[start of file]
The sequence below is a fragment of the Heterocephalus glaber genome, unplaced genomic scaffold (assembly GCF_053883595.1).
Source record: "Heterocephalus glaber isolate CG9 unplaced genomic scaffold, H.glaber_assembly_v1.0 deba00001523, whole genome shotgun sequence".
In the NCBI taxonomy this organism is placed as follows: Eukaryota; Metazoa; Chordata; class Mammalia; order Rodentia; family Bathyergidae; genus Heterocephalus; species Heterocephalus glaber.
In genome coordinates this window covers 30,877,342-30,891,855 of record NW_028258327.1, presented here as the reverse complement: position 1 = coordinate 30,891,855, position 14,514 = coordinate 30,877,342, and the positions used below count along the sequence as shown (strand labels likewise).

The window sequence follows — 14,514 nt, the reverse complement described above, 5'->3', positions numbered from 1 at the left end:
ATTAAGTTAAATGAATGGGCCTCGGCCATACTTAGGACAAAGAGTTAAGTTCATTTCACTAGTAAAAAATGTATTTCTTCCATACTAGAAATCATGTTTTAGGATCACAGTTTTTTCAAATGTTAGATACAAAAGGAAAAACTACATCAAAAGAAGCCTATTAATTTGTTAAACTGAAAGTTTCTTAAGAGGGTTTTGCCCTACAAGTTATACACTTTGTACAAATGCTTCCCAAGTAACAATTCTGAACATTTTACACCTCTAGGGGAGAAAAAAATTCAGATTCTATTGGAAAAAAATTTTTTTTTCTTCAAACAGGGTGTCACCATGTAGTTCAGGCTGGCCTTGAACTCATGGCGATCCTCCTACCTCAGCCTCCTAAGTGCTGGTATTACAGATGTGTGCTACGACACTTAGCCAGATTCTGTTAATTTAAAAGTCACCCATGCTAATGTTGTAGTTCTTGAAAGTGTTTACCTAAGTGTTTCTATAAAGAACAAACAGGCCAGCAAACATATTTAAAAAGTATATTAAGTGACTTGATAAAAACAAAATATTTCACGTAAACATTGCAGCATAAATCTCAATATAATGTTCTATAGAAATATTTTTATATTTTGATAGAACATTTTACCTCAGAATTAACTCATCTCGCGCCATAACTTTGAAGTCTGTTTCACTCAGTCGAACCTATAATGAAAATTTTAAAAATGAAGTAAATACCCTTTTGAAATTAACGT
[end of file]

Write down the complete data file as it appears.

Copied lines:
The sequence below is a fragment of the Heterocephalus glaber genome, unplaced genomic scaffold (assembly GCF_053883595.1).
Source record: "Heterocephalus glaber isolate CG9 unplaced genomic scaffold, H.glaber_assembly_v1.0 deba00001523, whole genome shotgun sequence".
In the NCBI taxonomy this organism is placed as follows: Eukaryota; Metazoa; Chordata; class Mammalia; order Rodentia; family Bathyergidae; genus Heterocephalus; species Heterocephalus glaber.
In genome coordinates this window covers 30,877,342-30,891,855 of record NW_028258327.1, presented here as the reverse complement: position 1 = coordinate 30,891,855, position 14,514 = coordinate 30,877,342, and the positions used below count along the sequence as shown (strand labels likewise).

The window sequence follows — 14,514 nt, the reverse complement described above, 5'->3', positions numbered from 1 at the left end:
ATTAAGTTAAATGAATGGGCCTCGGCCATACTTAGGACAAAGAGTTAAGTTCATTTCACTAGTAAAAAATGTATTTCTTCCATACTAGAAATCATGTTTTAGGATCACAGTTTTTTCAAATGTTAGATACAAAAGGAAAAACTACATCAAAAGAAGCCTATTAATTTGTTAAACTGAAAGTTTCTTAAGAGGGTTTTGCCCTACAAGTTATACACTTTGTACAAATGCTTCCCAAGTAACAATTCTGAACATTTTACACCTCTAGGGGAGAAAAAAATTCAGATTCTATTGGAAAAAAATTTTTTTTTCTTCAAACAGGGTGTCACCATGTAGTTCAGGCTGGCCTTGAACTCATGGCGATCCTCCTACCTCAGCCTCCTAAGTGCTGGTATTACAGATGTGTGCTACGACACTTAGCCAGATTCTGTTAATTTAAAAGTCACCCATGCTAATGTTGTAGTTCTTGAAAGTGTTTACCTAAGTGTTTCTATAAAGAACAAACAGGCCAGCAAACATATTTAAAAAGTATATTAAGTGACTTGATAAAAACAAAATATTTCACGTAAACATTGCAGCATAAATCTCAATATAATGTTCTATAGAAATATTTTTATATTTTGATAGAACATTTTACCTCAGAATTAACTCATCTCGCGCCATAACTTTGAAGTCTGTTTCACTCAGTCGAACCTATAATGAAAATTTTAAAAATGAAGTAAATACCCTTTTGAAATTAACGT